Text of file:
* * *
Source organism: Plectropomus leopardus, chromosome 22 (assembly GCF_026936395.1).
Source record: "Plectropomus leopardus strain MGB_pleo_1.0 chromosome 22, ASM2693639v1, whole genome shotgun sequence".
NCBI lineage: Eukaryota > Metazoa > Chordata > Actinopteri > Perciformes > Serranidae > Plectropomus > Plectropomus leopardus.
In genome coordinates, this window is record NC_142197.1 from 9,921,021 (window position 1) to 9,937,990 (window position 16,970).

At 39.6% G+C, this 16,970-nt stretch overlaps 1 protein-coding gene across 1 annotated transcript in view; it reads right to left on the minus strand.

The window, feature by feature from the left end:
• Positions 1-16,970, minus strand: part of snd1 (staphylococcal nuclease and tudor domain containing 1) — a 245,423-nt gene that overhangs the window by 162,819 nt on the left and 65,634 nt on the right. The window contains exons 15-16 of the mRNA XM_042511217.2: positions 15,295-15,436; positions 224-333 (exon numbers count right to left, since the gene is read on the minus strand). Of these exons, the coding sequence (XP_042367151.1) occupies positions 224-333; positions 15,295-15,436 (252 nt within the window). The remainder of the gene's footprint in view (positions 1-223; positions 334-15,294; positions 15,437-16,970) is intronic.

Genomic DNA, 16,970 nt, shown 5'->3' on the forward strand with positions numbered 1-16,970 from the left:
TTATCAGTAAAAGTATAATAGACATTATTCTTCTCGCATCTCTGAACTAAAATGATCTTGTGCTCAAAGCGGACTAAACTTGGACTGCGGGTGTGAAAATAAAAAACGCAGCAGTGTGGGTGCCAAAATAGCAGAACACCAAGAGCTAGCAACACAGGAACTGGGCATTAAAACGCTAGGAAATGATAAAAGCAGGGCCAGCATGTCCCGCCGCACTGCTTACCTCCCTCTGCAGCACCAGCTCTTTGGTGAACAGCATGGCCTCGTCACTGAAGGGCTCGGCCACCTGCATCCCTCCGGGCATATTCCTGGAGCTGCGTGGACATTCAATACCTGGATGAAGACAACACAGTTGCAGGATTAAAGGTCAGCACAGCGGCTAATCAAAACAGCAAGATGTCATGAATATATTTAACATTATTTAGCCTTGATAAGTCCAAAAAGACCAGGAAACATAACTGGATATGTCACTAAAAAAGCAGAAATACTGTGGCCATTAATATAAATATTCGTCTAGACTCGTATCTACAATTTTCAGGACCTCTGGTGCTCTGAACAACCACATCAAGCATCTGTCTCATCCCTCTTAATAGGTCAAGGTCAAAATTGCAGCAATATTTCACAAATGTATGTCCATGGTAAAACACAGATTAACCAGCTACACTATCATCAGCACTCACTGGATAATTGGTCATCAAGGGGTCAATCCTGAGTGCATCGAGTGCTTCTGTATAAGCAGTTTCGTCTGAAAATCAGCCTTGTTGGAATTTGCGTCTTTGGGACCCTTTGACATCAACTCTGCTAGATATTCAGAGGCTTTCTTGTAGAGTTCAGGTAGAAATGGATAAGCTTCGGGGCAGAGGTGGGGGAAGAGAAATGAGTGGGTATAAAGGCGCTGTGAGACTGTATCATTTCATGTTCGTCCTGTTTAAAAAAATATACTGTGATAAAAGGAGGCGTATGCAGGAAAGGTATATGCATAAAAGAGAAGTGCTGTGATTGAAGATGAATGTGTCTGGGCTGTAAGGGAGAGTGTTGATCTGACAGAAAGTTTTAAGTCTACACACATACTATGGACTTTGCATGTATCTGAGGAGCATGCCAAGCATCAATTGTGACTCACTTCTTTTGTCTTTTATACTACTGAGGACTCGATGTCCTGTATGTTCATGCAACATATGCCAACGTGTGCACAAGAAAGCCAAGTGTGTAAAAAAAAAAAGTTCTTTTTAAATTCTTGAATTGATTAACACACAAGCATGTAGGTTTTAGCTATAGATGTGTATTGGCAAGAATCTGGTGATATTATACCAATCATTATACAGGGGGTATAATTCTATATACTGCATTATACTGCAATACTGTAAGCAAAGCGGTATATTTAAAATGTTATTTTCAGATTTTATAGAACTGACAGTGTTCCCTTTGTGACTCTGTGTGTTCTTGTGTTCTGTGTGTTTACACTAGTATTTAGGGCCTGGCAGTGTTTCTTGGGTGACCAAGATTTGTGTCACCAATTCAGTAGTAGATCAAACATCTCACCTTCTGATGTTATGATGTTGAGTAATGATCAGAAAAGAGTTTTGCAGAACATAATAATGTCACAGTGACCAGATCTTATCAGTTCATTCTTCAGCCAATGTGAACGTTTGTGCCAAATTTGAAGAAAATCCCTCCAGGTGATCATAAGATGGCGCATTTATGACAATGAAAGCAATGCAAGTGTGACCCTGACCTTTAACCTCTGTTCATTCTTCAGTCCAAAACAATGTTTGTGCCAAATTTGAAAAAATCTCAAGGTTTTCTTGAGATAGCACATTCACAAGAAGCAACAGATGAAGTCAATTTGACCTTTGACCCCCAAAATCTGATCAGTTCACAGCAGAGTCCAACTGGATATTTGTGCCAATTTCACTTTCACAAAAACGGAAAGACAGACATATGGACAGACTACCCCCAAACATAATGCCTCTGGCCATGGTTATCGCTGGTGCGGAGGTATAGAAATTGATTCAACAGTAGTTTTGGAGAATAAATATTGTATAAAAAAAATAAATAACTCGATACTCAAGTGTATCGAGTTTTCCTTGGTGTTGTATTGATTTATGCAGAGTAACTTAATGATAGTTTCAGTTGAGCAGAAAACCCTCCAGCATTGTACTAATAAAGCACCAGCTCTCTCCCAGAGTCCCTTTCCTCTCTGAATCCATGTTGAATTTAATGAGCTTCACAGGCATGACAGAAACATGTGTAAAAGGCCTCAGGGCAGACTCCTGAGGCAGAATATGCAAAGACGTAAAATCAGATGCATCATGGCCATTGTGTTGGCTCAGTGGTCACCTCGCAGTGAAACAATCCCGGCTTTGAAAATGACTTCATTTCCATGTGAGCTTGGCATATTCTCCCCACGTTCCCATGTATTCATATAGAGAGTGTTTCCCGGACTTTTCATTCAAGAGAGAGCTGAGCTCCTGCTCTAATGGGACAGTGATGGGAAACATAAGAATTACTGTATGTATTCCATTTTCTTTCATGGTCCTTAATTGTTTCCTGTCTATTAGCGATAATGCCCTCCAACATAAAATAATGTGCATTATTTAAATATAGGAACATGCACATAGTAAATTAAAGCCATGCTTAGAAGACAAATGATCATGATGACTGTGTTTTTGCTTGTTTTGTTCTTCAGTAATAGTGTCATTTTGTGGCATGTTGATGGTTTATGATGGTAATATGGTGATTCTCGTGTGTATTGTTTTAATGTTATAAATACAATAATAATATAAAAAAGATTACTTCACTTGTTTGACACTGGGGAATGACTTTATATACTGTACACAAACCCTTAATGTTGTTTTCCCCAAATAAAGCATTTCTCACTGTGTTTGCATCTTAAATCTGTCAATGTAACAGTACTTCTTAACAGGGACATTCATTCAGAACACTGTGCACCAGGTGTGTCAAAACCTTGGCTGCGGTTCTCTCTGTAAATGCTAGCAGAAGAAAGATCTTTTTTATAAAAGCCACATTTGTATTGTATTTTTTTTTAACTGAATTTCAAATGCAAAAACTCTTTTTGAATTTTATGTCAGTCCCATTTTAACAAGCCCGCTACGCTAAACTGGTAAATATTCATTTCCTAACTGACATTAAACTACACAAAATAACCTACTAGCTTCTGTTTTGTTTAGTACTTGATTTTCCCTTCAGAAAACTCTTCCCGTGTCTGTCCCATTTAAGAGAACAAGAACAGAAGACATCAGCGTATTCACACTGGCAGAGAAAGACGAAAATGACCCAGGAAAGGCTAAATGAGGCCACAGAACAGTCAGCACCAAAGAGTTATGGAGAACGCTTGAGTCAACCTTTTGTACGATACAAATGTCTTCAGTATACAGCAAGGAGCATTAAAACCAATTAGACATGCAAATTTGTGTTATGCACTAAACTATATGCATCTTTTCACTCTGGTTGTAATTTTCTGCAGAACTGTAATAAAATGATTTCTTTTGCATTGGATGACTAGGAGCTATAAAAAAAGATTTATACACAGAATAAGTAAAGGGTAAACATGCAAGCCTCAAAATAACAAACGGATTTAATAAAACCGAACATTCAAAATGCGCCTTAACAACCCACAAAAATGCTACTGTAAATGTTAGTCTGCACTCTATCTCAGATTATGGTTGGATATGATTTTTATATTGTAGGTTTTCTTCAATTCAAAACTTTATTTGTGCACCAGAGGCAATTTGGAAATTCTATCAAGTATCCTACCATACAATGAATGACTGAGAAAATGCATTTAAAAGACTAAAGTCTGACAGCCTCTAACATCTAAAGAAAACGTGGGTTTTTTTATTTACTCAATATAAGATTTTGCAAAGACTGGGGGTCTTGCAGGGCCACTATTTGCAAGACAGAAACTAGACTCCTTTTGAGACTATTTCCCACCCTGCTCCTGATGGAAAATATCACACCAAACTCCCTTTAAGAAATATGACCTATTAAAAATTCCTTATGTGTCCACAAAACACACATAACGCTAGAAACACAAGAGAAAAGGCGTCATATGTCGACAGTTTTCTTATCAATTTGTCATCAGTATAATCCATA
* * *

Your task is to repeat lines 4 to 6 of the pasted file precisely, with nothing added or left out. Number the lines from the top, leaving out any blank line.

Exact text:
In genome coordinates, this window is record NC_142197.1 from 9,921,021 (window position 1) to 9,937,990 (window position 16,970).

At 39.6% G+C, this 16,970-nt stretch overlaps 1 protein-coding gene across 1 annotated transcript in view; it reads right to left on the minus strand.

The window, feature by feature from the left end: